A breaking national scandal, disaster, or crisis often results in a call for an independent investigation to understand the situation and the ramifications for the country. While many will want to get to the truth objectively and completely, many will also have partisan motives, and the question quickly becomes one of “who”: Who has the ability, credibility, and independence to perform an effective and fair investigation? The Administration, a federal agency such as the Department of Justice, an independent body such as a convened “blue ribbon” commission of outside experts, a committee of Congress? Decision-makers have turned to each at different times and in different circumstances during our nation’s history.
Congress plays a constitutionally important, distinct, and sometimes complementary role to executive branch investigations. Compared to Department of Justice investigations that are focused on criminal wrongdoing, Congress has a broader mandate and can unearth troubling information that may be significant, but not necessarily criminal, in nature. Congress is also uniquely positioned for considering legislative solutions to address systemic problems. Special or select Congressional committees investigated Watergate, the Iran-Contra scandal, abuses by the US intelligence community, the federal response to the Katrina disaster, the attacks on the US Embassy in Benghazi, and many other important and even historic topics. Some investigations were successful, some were not. Many of the committees developed needed reforms. While there is no perfect investigative committee, with the right strategy Congress can make the process work and get to the truth.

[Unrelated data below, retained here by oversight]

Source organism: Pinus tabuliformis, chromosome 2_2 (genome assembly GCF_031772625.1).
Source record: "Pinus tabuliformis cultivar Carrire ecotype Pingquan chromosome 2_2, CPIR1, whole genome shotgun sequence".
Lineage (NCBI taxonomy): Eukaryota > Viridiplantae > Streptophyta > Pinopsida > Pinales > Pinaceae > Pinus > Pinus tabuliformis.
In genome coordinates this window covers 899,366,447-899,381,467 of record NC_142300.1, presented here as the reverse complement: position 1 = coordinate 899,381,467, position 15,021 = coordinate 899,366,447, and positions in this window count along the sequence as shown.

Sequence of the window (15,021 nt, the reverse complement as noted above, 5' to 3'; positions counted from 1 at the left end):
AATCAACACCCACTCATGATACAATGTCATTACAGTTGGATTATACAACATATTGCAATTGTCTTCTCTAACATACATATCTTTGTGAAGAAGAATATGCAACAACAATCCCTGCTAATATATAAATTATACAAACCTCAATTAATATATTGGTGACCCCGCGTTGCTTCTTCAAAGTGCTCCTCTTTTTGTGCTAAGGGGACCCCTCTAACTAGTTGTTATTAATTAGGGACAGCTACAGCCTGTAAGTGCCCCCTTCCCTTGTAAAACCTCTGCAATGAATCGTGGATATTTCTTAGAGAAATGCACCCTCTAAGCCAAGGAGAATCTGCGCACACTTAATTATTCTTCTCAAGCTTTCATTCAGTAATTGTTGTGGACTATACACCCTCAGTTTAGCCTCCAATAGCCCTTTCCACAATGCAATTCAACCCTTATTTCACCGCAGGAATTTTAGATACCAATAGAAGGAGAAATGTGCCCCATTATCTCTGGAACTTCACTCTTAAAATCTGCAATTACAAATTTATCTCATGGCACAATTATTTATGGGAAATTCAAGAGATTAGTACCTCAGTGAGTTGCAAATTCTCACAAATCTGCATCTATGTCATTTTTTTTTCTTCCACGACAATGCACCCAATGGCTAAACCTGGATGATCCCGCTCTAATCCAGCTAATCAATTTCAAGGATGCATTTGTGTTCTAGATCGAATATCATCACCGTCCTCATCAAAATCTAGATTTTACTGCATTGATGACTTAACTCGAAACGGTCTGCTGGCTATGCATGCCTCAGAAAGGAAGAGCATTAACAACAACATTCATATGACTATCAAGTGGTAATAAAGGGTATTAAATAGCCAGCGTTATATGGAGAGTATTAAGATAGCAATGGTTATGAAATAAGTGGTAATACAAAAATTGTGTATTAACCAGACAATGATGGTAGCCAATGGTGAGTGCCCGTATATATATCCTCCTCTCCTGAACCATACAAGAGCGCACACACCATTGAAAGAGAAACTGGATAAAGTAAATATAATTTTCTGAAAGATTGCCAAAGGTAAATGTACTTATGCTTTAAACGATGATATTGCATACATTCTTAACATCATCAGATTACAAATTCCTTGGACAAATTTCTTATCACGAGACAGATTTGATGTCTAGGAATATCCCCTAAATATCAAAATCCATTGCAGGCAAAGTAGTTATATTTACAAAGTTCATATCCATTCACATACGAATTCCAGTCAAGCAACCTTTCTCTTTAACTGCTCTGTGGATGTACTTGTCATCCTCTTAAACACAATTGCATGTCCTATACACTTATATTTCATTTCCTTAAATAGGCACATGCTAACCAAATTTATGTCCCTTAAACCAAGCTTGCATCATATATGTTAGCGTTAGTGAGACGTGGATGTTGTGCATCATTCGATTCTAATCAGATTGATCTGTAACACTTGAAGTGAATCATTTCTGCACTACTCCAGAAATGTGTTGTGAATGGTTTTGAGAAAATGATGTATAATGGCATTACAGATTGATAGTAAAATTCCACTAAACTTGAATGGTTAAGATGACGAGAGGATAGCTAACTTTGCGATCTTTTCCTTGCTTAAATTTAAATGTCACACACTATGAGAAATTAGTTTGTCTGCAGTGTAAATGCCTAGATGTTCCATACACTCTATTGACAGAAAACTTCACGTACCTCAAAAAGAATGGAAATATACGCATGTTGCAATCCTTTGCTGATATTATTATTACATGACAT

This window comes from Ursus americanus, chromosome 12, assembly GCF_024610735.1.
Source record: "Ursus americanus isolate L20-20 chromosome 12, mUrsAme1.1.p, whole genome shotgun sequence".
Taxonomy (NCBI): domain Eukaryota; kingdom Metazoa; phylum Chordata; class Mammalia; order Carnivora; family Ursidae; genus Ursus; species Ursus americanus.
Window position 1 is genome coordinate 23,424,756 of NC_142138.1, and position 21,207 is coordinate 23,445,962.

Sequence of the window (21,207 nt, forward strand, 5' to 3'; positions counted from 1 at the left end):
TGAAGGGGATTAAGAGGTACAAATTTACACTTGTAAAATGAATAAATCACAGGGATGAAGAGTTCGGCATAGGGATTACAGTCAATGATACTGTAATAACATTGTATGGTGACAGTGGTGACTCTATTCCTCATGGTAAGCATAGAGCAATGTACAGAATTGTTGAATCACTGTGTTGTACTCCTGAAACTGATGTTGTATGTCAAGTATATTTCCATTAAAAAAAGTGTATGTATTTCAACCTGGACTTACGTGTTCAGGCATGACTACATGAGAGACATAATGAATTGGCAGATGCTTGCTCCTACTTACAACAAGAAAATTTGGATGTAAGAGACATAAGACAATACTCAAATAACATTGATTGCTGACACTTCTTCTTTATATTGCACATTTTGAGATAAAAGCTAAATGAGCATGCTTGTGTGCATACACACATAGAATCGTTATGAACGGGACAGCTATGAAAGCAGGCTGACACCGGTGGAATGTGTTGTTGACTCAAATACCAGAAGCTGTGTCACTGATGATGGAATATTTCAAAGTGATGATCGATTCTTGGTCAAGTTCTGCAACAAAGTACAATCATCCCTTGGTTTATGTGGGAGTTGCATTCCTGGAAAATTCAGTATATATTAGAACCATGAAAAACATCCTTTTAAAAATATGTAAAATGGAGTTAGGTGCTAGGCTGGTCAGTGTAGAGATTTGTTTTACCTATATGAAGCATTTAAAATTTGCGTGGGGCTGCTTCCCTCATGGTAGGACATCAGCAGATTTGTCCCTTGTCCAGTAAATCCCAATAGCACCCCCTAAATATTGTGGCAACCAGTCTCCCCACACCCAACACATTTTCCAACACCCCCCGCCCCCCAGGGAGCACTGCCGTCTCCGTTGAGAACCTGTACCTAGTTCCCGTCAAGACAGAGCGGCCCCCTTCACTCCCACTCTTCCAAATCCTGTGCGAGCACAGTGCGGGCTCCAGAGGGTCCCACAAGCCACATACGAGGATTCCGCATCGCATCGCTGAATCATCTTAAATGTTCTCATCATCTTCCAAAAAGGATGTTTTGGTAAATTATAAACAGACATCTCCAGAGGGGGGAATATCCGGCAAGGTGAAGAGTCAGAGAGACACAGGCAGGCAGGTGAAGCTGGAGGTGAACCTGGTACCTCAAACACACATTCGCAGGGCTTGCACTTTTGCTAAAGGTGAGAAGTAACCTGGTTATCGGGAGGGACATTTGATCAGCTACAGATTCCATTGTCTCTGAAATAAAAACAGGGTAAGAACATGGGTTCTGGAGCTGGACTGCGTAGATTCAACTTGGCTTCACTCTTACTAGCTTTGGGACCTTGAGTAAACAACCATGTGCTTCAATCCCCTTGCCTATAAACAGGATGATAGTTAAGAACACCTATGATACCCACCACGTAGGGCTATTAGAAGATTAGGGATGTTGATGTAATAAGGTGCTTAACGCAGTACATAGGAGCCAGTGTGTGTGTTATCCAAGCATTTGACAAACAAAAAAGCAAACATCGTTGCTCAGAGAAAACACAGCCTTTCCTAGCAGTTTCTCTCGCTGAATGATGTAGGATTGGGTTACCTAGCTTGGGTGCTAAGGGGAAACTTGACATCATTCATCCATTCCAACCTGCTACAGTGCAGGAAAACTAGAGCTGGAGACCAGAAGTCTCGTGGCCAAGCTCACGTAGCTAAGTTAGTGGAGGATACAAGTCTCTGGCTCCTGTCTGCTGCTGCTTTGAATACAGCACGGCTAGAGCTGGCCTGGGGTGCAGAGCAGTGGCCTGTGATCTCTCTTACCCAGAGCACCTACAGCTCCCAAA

When it comes to Congressional committees tasked to perform major federal-level investigations, success is dependent on many factors. Some of those factors are out of the control of any investigation, such as the political, social, and historic environment. However, there are key best practices for a Congressional investigation that lead to a much better chance of success:
- True bipartisanship
- Adequate tools and resources
- Clear focus
- Congressional Leadership support
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